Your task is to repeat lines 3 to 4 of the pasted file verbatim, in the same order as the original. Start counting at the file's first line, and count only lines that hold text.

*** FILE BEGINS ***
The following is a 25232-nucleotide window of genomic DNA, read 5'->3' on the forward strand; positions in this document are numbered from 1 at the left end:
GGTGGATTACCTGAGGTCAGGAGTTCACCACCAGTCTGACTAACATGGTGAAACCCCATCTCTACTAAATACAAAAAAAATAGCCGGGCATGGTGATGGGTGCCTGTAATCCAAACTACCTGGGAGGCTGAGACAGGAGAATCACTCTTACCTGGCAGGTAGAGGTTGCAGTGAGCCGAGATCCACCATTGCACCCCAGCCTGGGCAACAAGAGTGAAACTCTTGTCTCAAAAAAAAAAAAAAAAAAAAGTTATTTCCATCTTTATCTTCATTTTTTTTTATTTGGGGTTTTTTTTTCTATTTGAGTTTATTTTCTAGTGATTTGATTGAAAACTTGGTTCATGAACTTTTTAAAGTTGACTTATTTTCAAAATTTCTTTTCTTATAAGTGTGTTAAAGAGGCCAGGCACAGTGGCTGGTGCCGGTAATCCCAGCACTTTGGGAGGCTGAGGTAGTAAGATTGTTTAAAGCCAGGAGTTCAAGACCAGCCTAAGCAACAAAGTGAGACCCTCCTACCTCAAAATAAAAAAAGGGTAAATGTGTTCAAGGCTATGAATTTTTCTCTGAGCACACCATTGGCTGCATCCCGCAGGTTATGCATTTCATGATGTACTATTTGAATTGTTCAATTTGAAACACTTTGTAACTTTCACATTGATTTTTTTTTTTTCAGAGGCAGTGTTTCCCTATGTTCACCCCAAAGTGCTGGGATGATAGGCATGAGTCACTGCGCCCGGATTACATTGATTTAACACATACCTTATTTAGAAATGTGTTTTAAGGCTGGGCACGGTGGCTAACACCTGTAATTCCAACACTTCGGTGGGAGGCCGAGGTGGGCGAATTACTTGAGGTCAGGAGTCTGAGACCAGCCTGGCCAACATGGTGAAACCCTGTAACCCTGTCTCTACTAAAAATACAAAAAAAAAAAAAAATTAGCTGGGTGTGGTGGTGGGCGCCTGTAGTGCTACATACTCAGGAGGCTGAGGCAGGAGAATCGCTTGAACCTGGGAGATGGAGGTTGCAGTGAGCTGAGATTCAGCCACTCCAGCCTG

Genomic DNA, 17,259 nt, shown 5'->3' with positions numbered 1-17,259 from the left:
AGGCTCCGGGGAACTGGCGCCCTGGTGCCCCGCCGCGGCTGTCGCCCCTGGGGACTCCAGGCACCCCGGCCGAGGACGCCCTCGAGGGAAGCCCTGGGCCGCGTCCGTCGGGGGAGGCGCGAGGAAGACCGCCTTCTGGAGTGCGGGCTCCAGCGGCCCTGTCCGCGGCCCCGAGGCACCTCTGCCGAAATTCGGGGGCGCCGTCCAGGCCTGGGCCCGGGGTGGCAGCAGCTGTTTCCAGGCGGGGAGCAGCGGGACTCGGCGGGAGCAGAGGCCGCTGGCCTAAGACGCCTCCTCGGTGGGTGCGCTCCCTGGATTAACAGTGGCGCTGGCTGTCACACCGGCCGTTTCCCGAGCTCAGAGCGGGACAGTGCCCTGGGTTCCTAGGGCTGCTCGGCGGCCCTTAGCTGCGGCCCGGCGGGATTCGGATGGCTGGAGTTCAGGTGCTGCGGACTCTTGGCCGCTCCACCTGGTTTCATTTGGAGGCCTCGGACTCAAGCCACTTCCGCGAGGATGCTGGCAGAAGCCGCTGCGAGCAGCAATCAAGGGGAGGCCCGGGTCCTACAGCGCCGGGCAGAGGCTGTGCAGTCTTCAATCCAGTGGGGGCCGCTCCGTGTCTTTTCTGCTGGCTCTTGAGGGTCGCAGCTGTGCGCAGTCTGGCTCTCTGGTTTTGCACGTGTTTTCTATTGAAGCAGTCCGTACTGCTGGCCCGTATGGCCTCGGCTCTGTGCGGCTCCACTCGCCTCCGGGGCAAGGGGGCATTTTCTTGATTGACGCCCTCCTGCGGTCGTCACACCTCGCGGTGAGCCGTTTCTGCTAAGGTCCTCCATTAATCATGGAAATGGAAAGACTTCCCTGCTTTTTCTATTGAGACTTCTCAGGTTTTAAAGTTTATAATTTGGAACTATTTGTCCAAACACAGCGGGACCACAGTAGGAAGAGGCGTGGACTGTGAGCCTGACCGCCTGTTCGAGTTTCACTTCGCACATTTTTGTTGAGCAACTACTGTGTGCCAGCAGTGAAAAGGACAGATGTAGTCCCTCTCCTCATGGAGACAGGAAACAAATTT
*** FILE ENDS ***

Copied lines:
Genomic DNA, 17,259 nt, shown 5'->3' with positions numbered 1-17,259 from the left:
AGGCTCCGGGGAACTGGCGCCCTGGTGCCCCGCCGCGGCTGTCGCCCCTGGGGACTCCAGGCACCCCGGCCGAGGACGCCCTCGAGGGAAGCCCTGGGCCGCGTCCGTCGGGGGAGGCGCGAGGAAGACCGCCTTCTGGAGTGCGGGCTCCAGCGGCCCTGTCCGCGGCCCCGAGGCACCTCTGCCGAAATTCGGGGGCGCCGTCCAGGCCTGGGCCCGGGGTGGCAGCAGCTGTTTCCAGGCGGGGAGCAGCGGGACTCGGCGGGAGCAGAGGCCGCTGGCCTAAGACGCCTCCTCGGTGGGTGCGCTCCCTGGATTAACAGTGGCGCTGGCTGTCACACCGGCCGTTTCCCGAGCTCAGAGCGGGACAGTGCCCTGGGTTCCTAGGGCTGCTCGGCGGCCCTTAGCTGCGGCCCGGCGGGATTCGGATGGCTGGAGTTCAGGTGCTGCGGACTCTTGGCCGCTCCACCTGGTTTCATTTGGAGGCCTCGGACTCAAGCCACTTCCGCGAGGATGCTGGCAGAAGCCGCTGCGAGCAGCAATCAAGGGGAGGCCCGGGTCCTACAGCGCCGGGCAGAGGCTGTGCAGTCTTCAATCCAGTGGGGGCCGCTCCGTGTCTTTTCTGCTGGCTCTTGAGGGTCGCAGCTGTGCGCAGTCTGGCTCTCTGGTTTTGCACGTGTTTTCTATTGAAGCAGTCCGTACTGCTGGCCCGTATGGCCTCGGCTCTGTGCGGCTCCACTCGCCTCCGGGGCAAGGGGGCATTTTCTTGATTGACGCCCTCCTGCGGTCGTCACACCTCGCGGTGAGCCGTTTCTGCTAAGGTCCTCCATTAATCATGGAAATGGAAAGACTTCCCTGCTTTTTCTATTGAGACTTCTCAGGTTTTAAAGTTTATAATTTGGAACTATTTGTCCAAACACAGCGGGACCACAGTAGGAAGAGGCGTGGACTGTGAGCCTGACCGCCTGTTCGAGTTTCACTTCGCACATTTTTGTTGAGCAACTACTGTGTGCCAGCAGTGAAAAGGACAGATGTAGTCCCTCTCCTCATGGAGACAGGAAACAAATTT